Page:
|Copyright: Gerald Neufeld (gneufeld)
|Date Taken: 2007-04-18|
|Categories: Nature, Decisive Moment|
|Exposure: f/5.6, 1/100 seconds|
|More Photo Info: [view]|
|Photo Version: Original Version|
|Date Submitted: 2007-04-22 20:15|
|[Note Guidelines] Photographer's Note|
|This Canada goose female seen here is sitting on her nest presumable incubating eggs in anticipation of new little goslings soon. I happened onto this spot quite by accident so stayed well back and zoomed in for this shot. She never took her eye off me or moved in the 5 minutes or so I was in the area. And, she was being guarded by her mate, a picture of which I will post tomorrow.|
Canada geese normally form long-term pair bonds, usually at 2 or 3 years of age. There is a tendency for both sexes, but especially females, to return to where they were hatched when they begin nesting. Exact nest sites are variable among the different sub-species, but usually nests are located on slightly elevated ground near water. Canada geese regularly reuse old nest sites.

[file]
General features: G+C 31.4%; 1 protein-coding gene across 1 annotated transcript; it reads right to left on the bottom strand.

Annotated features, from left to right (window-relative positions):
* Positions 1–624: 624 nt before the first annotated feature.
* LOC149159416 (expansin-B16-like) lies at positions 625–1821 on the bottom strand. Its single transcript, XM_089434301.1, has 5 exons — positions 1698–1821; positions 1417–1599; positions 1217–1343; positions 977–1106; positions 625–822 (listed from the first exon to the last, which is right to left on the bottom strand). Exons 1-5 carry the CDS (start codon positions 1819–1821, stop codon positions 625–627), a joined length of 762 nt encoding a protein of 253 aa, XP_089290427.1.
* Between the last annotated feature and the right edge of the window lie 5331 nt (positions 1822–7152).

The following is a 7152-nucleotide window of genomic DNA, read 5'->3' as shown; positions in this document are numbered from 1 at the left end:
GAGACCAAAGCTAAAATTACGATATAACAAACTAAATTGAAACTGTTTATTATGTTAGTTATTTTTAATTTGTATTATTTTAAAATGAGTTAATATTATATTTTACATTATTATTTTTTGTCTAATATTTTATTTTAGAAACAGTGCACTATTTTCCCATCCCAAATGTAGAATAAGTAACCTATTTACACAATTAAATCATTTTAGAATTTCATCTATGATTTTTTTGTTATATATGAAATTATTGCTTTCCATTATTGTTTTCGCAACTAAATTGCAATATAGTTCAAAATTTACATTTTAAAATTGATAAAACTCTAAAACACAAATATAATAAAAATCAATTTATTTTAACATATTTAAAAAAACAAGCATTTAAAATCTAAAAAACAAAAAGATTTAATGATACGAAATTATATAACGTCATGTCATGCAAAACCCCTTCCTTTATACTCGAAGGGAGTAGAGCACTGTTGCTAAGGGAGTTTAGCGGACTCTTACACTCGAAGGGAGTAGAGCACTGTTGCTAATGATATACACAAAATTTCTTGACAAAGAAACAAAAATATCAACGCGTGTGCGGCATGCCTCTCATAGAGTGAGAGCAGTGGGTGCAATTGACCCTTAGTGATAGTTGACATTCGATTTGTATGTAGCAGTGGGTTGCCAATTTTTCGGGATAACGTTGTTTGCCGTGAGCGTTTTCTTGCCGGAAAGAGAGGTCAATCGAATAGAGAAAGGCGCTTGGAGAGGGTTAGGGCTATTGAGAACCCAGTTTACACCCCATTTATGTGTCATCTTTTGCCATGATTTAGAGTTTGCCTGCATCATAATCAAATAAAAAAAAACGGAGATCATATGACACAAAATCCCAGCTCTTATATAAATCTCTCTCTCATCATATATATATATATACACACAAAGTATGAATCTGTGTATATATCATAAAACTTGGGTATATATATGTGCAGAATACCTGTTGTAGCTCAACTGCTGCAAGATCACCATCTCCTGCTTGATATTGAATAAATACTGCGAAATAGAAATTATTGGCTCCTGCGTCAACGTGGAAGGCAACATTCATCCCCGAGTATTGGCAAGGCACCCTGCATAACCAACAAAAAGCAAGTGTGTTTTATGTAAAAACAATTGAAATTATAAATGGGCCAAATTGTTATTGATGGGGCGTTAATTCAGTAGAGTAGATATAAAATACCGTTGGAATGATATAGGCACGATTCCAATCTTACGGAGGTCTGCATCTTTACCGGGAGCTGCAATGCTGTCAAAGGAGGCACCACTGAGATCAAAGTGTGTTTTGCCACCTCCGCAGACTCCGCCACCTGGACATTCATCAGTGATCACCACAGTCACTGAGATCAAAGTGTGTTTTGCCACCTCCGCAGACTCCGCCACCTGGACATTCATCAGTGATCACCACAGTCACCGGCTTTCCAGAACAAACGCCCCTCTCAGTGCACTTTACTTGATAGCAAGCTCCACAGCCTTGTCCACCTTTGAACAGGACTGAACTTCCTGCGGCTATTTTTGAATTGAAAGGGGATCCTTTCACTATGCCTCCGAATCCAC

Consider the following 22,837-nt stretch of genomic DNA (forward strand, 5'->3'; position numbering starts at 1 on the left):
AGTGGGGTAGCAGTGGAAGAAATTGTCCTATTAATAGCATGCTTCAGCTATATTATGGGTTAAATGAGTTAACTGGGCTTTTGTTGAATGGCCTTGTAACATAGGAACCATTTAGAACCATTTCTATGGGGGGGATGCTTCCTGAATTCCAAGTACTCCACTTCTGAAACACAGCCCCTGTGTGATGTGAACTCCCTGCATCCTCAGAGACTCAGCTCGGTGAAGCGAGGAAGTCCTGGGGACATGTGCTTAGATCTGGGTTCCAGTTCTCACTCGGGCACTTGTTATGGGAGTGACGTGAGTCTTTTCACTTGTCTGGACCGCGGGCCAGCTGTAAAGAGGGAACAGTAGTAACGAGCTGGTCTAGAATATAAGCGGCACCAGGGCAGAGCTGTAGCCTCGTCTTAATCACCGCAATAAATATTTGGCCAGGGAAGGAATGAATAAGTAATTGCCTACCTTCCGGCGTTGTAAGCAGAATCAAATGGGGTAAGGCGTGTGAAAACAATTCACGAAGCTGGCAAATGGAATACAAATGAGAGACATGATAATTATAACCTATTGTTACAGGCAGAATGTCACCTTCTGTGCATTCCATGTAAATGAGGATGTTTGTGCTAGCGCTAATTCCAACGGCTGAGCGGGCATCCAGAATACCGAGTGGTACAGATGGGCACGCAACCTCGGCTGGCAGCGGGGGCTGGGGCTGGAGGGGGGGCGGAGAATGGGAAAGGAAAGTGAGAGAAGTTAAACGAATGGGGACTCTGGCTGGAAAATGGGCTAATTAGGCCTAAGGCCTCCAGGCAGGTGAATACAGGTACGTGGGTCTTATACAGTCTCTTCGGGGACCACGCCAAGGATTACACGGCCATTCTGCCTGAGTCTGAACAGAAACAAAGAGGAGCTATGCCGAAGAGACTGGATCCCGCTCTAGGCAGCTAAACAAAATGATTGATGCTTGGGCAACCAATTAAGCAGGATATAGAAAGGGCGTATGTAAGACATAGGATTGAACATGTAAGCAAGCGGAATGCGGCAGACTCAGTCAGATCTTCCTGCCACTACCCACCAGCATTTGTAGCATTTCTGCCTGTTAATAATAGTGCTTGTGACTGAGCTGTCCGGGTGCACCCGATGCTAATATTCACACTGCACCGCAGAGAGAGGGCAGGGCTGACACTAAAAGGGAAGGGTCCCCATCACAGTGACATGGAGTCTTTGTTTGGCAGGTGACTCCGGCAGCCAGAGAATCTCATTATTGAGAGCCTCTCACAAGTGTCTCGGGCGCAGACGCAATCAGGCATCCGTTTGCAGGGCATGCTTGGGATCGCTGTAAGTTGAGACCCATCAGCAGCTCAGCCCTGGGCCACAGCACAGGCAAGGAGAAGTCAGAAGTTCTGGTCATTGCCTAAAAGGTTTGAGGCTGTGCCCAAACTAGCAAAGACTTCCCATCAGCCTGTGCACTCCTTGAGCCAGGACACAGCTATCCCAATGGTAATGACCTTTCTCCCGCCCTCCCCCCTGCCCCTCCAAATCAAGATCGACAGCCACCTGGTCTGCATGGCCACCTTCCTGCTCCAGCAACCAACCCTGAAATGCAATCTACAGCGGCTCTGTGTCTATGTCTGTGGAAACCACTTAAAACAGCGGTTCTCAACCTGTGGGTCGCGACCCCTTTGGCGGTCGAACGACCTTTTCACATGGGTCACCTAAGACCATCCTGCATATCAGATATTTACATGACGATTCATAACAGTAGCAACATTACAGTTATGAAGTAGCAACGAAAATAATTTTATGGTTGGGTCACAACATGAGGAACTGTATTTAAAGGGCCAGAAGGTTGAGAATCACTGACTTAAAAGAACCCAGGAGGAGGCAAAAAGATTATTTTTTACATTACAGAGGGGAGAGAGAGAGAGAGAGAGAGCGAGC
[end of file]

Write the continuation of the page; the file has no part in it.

The number of eggs laid varies among the sub-species and ranges between 2 – 8 eggs. Eggs are generally laid in the afternoon and evening, about 35 hours apart. Only the female incubates the eggs. The length of incubation depends on the body size and how far north the nest is. For example, average incubation length in the Cackling Canada goose is 25 days, for the Richardson Canada goose it is 26 – 27 days and 28 days for the Giant Canada goose and Dusky Canada goose.
All eggs hatch within 12 – 24 hours of each other. Goslings are ready to leave the nest 24 hours after hatching and are able to walk, swim, feed and dive. In the fall, young will leave the breeding grounds with their parents. In the large-body species, young will stay with their parents throughout their first year.
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Love this shot. Nice colours, perfectly exposed. Nice DOF.
Love the bright green blades of grass behind the goose...
*** Ursula ***
This is a beautiful shot! Good composition, p.o.v. and colours.